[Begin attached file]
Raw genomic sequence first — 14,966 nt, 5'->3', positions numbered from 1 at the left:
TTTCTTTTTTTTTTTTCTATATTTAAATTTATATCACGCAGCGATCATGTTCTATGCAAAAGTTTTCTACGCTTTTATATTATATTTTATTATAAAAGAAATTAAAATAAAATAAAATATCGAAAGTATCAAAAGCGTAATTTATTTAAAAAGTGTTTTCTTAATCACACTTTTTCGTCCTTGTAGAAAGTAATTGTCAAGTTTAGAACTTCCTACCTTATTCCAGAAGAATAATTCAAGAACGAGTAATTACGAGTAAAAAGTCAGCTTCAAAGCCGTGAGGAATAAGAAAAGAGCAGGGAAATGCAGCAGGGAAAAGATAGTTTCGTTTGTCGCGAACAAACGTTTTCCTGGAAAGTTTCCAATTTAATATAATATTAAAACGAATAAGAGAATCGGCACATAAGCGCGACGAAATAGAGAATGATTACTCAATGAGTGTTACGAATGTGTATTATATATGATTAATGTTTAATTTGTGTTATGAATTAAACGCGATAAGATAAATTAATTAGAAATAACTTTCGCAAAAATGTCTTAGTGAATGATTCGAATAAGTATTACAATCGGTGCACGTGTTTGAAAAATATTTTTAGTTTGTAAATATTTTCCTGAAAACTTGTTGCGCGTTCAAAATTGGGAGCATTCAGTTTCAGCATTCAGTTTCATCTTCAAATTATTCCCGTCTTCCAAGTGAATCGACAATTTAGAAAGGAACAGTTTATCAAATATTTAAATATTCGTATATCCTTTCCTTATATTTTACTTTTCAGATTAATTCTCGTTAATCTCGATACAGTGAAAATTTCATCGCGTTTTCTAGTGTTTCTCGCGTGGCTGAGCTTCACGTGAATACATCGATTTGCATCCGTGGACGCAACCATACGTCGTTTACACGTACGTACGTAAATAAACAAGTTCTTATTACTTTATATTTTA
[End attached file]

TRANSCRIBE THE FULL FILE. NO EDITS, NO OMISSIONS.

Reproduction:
Raw genomic sequence first — 14,966 nt, 5'->3', positions numbered from 1 at the left:
TTTCTTTTTTTTTTTTCTATATTTAAATTTATATCACGCAGCGATCATGTTCTATGCAAAAGTTTTCTACGCTTTTATATTATATTTTATTATAAAAGAAATTAAAATAAAATAAAATATCGAAAGTATCAAAAGCGTAATTTATTTAAAAAGTGTTTTCTTAATCACACTTTTTCGTCCTTGTAGAAAGTAATTGTCAAGTTTAGAACTTCCTACCTTATTCCAGAAGAATAATTCAAGAACGAGTAATTACGAGTAAAAAGTCAGCTTCAAAGCCGTGAGGAATAAGAAAAGAGCAGGGAAATGCAGCAGGGAAAAGATAGTTTCGTTTGTCGCGAACAAACGTTTTCCTGGAAAGTTTCCAATTTAATATAATATTAAAACGAATAAGAGAATCGGCACATAAGCGCGACGAAATAGAGAATGATTACTCAATGAGTGTTACGAATGTGTATTATATATGATTAATGTTTAATTTGTGTTATGAATTAAACGCGATAAGATAAATTAATTAGAAATAACTTTCGCAAAAATGTCTTAGTGAATGATTCGAATAAGTATTACAATCGGTGCACGTGTTTGAAAAATATTTTTAGTTTGTAAATATTTTCCTGAAAACTTGTTGCGCGTTCAAAATTGGGAGCATTCAGTTTCAGCATTCAGTTTCATCTTCAAATTATTCCCGTCTTCCAAGTGAATCGACAATTTAGAAAGGAACAGTTTATCAAATATTTAAATATTCGTATATCCTTTCCTTATATTTTACTTTTCAGATTAATTCTCGTTAATCTCGATACAGTGAAAATTTCATCGCGTTTTCTAGTGTTTCTCGCGTGGCTGAGCTTCACGTGAATACATCGATTTGCATCCGTGGACGCAACCATACGTCGTTTACACGTACGTACGTAAATAAACAAGTTCTTATTACTTTATATTTTA